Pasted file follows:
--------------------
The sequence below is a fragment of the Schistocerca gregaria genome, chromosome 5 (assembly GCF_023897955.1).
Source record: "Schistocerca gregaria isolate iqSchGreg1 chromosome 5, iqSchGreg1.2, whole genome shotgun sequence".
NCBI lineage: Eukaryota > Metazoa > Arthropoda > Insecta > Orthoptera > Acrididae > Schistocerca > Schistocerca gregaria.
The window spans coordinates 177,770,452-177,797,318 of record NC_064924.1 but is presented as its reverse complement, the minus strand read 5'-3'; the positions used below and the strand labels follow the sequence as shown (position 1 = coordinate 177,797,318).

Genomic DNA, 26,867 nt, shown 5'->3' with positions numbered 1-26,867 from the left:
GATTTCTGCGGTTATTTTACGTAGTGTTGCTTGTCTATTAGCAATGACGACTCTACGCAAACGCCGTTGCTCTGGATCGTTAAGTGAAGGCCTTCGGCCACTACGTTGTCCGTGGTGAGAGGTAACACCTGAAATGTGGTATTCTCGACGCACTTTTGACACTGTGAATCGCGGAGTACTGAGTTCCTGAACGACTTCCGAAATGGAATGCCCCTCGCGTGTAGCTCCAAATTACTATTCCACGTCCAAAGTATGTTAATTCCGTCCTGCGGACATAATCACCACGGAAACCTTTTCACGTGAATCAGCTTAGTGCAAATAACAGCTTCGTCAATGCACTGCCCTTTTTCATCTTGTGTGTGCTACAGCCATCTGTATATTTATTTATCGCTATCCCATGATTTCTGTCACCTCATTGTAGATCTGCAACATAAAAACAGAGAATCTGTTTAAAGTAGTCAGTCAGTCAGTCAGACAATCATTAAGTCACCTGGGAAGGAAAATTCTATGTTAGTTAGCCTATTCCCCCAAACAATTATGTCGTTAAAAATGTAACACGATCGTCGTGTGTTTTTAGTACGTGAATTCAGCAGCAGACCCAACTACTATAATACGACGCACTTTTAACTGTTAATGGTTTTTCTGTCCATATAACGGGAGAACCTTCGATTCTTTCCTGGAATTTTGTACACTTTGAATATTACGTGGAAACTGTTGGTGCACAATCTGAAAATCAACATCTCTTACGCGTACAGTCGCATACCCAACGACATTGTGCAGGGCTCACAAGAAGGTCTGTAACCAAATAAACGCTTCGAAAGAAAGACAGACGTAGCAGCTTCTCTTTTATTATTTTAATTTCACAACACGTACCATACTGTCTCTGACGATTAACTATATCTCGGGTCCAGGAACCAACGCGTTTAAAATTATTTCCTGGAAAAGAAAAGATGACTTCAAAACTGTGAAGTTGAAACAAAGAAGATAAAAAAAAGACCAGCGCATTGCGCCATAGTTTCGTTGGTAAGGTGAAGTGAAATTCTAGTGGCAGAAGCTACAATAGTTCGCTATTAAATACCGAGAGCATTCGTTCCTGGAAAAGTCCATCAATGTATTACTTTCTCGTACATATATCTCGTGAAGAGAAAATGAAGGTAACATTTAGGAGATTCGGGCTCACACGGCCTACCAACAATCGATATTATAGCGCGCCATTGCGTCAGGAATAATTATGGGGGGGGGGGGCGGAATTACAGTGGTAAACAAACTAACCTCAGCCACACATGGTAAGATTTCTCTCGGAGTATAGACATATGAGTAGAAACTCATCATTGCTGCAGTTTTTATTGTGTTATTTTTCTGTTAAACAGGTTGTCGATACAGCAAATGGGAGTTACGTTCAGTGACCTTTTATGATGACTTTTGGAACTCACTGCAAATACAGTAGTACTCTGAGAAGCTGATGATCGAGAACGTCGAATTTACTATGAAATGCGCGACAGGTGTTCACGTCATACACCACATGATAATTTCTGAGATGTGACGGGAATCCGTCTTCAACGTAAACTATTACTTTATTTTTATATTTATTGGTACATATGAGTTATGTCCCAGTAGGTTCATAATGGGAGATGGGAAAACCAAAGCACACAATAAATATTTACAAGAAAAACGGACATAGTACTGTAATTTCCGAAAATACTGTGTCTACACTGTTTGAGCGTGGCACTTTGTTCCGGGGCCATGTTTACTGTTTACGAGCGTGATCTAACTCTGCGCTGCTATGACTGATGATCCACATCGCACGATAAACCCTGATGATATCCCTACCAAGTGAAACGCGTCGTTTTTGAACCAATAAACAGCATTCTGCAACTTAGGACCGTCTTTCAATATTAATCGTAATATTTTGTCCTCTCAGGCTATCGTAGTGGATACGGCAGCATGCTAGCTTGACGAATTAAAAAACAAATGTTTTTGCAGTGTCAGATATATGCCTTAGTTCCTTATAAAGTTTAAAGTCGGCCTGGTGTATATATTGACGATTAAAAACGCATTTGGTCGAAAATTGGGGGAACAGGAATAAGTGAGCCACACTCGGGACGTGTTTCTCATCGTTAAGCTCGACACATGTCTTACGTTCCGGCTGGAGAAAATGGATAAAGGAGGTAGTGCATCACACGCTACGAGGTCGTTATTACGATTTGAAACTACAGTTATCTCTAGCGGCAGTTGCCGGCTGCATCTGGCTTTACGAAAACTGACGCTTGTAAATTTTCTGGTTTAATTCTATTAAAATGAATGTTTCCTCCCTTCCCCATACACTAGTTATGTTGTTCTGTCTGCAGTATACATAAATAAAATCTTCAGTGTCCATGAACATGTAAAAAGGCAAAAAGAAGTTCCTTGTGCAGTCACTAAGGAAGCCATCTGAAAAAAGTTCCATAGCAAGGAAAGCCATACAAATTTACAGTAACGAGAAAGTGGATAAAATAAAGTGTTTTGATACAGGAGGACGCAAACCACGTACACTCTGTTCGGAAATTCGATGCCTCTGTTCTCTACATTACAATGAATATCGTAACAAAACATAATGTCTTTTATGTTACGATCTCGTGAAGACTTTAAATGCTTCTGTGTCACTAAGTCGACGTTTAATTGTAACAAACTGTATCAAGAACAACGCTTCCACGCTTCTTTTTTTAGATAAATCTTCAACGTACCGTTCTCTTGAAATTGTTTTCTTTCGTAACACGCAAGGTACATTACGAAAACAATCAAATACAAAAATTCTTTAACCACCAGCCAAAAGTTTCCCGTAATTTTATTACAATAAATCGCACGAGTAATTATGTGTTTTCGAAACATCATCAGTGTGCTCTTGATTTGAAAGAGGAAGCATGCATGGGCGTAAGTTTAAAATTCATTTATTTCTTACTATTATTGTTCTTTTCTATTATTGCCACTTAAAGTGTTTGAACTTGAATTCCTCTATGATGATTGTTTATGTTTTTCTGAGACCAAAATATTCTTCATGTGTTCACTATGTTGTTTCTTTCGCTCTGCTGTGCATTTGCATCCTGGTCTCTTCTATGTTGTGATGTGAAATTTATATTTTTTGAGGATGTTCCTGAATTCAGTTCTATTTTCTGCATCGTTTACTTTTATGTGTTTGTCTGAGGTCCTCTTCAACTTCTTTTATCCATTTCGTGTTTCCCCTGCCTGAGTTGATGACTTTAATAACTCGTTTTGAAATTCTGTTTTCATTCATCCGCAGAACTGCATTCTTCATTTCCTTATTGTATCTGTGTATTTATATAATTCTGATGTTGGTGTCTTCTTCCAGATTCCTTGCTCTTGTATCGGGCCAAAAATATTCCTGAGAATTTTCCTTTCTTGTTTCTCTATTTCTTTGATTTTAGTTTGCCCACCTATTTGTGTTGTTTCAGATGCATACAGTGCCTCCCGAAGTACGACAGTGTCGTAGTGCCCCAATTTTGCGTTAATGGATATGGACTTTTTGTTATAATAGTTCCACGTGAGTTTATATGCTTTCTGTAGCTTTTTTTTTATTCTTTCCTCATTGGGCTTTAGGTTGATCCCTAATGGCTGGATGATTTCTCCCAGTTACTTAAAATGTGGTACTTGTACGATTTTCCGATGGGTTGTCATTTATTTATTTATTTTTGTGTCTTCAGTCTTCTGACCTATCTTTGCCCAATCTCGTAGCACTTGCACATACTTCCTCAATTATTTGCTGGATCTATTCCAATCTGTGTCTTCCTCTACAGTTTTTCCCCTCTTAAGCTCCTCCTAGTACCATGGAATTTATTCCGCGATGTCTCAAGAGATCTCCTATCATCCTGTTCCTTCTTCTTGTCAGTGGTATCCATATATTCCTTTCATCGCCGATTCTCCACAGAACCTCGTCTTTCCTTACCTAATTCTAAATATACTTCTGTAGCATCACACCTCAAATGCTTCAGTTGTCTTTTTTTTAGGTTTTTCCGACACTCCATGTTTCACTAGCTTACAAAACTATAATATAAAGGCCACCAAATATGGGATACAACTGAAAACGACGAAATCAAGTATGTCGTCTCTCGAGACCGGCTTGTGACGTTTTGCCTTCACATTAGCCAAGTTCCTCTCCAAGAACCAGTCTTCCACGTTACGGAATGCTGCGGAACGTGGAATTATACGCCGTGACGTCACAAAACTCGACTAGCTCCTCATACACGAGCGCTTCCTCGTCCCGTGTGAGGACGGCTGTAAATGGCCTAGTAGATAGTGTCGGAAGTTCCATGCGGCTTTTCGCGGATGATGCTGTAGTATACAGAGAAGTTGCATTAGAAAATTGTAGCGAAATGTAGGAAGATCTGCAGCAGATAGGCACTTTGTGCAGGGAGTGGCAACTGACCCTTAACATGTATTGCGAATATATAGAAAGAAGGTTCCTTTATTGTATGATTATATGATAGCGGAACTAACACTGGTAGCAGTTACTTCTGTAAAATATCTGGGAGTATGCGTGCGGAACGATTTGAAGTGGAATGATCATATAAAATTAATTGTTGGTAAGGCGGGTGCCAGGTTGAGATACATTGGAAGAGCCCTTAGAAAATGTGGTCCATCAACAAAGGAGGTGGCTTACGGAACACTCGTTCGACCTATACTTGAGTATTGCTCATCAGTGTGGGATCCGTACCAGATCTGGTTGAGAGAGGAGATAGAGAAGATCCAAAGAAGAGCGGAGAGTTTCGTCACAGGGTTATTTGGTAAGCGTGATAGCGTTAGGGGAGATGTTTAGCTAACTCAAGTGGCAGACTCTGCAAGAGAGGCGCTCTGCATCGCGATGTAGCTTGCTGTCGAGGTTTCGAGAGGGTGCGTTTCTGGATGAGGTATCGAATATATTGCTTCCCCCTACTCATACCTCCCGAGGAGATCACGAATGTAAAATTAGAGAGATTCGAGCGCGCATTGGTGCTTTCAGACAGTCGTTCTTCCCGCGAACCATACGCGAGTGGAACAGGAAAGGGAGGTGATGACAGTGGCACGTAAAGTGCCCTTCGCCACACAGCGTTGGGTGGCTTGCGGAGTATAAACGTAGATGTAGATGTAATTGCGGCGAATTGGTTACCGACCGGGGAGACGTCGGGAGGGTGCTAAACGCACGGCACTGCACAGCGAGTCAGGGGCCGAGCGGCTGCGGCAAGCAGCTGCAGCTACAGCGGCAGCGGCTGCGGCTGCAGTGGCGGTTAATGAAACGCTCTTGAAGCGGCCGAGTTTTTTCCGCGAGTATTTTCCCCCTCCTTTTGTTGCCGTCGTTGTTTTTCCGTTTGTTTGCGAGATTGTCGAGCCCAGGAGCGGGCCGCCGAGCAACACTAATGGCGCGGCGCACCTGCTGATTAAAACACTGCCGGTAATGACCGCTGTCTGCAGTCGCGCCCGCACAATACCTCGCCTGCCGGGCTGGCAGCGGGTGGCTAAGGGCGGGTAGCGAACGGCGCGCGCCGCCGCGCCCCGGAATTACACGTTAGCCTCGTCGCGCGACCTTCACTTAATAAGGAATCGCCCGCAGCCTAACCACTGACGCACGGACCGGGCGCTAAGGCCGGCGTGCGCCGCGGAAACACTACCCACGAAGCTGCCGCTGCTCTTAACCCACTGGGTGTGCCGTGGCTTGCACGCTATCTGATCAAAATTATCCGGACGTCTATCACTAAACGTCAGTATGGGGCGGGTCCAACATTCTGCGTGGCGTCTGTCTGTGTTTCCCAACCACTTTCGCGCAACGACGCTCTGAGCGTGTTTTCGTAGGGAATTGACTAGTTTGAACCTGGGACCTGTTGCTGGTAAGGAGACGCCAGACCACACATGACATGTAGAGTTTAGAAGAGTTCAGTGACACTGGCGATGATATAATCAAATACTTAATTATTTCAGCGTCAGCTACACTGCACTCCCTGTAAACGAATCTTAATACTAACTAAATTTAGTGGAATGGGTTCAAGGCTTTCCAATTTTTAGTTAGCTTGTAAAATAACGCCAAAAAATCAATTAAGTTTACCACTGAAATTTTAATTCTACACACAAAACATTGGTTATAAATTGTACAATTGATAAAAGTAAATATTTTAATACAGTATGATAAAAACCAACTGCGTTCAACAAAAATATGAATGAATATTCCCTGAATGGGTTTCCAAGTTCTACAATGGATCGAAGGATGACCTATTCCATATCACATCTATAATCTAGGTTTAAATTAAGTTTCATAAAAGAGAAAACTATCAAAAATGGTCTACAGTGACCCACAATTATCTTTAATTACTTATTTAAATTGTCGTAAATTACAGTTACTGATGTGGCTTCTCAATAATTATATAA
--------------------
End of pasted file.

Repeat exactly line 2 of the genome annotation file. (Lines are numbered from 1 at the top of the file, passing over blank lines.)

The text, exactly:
Source record: "Schistocerca gregaria isolate iqSchGreg1 chromosome 5, iqSchGreg1.2, whole genome shotgun sequence".